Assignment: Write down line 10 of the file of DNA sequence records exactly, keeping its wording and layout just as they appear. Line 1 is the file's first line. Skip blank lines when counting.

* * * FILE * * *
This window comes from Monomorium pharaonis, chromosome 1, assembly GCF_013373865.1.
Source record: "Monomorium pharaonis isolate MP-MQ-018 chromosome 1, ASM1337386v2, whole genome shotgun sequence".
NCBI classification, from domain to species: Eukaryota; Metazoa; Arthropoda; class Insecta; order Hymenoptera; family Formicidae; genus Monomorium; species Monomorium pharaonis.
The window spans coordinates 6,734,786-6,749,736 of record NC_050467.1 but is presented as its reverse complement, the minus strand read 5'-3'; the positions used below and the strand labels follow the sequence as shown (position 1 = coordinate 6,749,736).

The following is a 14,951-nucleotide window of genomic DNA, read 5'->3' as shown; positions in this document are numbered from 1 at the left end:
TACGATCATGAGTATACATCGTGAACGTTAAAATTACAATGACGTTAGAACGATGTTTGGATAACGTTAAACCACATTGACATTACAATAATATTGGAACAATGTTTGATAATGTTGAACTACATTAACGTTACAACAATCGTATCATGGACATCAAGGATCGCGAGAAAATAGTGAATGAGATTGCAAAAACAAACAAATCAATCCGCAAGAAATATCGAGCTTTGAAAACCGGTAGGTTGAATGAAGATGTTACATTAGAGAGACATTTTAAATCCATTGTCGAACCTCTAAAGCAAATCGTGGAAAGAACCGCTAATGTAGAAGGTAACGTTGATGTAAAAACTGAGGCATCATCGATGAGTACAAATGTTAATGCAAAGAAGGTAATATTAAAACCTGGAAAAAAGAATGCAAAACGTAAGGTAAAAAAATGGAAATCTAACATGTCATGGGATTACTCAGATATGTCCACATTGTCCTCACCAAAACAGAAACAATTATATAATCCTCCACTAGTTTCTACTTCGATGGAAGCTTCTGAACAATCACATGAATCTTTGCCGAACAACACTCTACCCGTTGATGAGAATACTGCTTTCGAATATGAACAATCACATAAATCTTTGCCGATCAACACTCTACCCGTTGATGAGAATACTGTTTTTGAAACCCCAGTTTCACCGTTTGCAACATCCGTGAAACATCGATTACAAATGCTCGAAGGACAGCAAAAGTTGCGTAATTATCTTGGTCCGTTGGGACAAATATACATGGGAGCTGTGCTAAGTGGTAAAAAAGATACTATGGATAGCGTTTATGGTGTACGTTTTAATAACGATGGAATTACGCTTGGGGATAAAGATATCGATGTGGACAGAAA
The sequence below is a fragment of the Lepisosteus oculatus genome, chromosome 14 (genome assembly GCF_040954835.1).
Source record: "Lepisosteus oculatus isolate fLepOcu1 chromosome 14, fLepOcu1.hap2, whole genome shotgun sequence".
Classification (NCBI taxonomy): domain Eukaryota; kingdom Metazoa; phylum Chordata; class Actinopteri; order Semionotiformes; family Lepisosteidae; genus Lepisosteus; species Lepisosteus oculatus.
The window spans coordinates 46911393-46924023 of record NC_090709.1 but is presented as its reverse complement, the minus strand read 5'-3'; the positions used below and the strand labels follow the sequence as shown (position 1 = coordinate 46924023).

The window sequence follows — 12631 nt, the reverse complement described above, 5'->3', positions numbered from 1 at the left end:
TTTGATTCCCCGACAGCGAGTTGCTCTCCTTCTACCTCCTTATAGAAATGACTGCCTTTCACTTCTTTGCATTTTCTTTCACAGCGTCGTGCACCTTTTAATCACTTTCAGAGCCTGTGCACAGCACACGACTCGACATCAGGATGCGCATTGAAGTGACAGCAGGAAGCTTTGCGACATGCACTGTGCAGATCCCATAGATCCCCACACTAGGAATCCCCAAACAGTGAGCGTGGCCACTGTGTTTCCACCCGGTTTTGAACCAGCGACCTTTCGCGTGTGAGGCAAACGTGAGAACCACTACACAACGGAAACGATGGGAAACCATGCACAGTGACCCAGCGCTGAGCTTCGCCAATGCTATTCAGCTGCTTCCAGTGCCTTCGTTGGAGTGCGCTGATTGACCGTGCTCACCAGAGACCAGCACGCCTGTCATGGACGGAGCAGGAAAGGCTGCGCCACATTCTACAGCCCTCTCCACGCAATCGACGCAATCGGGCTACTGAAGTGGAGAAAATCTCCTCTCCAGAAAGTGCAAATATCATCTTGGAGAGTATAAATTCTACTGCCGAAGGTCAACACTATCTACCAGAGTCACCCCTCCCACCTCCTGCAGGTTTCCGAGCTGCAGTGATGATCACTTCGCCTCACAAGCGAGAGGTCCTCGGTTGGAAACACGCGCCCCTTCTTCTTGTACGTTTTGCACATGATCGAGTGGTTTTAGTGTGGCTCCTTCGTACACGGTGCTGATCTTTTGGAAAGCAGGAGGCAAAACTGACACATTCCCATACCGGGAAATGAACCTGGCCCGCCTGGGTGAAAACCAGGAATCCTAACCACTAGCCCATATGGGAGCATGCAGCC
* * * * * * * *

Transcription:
The window spans coordinates 46911393-46924023 of record NC_090709.1 but is presented as its reverse complement, the minus strand read 5'-3'; the positions used below and the strand labels follow the sequence as shown (position 1 = coordinate 46924023).